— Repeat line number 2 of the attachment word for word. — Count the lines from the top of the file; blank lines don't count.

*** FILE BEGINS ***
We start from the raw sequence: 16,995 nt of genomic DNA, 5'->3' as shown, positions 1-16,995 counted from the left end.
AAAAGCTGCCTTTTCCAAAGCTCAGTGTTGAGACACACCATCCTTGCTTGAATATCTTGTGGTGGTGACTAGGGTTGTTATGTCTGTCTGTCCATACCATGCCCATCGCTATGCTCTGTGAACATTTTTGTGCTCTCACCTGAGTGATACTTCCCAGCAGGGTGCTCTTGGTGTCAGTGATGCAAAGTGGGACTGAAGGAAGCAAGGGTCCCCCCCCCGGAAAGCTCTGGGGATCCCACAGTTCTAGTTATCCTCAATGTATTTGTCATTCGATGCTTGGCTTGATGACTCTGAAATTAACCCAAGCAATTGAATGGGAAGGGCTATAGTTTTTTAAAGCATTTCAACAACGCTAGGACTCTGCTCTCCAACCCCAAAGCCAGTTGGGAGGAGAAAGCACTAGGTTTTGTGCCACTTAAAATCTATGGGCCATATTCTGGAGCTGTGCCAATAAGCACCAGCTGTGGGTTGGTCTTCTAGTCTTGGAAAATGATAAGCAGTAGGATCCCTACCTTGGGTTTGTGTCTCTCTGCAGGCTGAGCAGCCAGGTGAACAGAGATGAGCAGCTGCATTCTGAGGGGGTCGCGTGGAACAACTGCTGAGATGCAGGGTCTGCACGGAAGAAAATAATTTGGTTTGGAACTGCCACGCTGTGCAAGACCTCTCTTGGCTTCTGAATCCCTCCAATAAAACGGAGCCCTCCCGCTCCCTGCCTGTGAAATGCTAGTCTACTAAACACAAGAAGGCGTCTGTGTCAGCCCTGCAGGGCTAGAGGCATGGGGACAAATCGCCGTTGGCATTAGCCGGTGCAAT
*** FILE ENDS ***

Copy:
AAAAGCTGCCTTTTCCAAAGCTCAGTGTTGAGACACACCATCCTTGCTTGAATATCTTGTGGTGGTGACTAGGGTTGTTATGTCTGTCTGTCCATACCATGCCCATCGCTATGCTCTGTGAACATTTTTGTGCTCTCACCTGAGTGATACTTCCCAGCAGGGTGCTCTTGGTGTCAGTGATGCAAAGTGGGACTGAAGGAAGCAAGGGTCCCCCCCCCGGAAAGCTCTGGGGATCCCACAGTTCTAGTTATCCTCAATGTATTTGTCATTCGATGCTTGGCTTGATGACTCTGAAATTAACCCAAGCAATTGAATGGGAAGGGCTATAGTTTTTTAAAGCATTTCAACAACGCTAGGACTCTGCTCTCCAACCCCAAAGCCAGTTGGGAGGAGAAAGCACTAGGTTTTGTGCCACTTAAAATCTATGGGCCATATTCTGGAGCTGTGCCAATAAGCACCAGCTGTGGGTTGGTCTTCTAGTCTTGGAAAATGATAAGCAGTAGGATCCCTACCTTGGGTTTGTGTCTCTCTGCAGGCTGAGCAGCCAGGTGAACAGAGATGAGCAGCTGCATTCTGAGGGGGTCGCGTGGAACAACTGCTGAGATGCAGGGTCTGCACGGAAGAAAATAATTTGGTTTGGAACTGCCACGCTGTGCAAGACCTCTCTTGGCTTCTGAATCCCTCCAATAAAACGGAGCCCTCCCGCTCCCTGCCTGTGAAATGCTAGTCTACTAAACACAAGAAGGCGTCTGTGTCAGCCCTGCAGGGCTAGAGGCATGGGGACAAATCGCCGTTGGCATTAGCCGGTGCAAT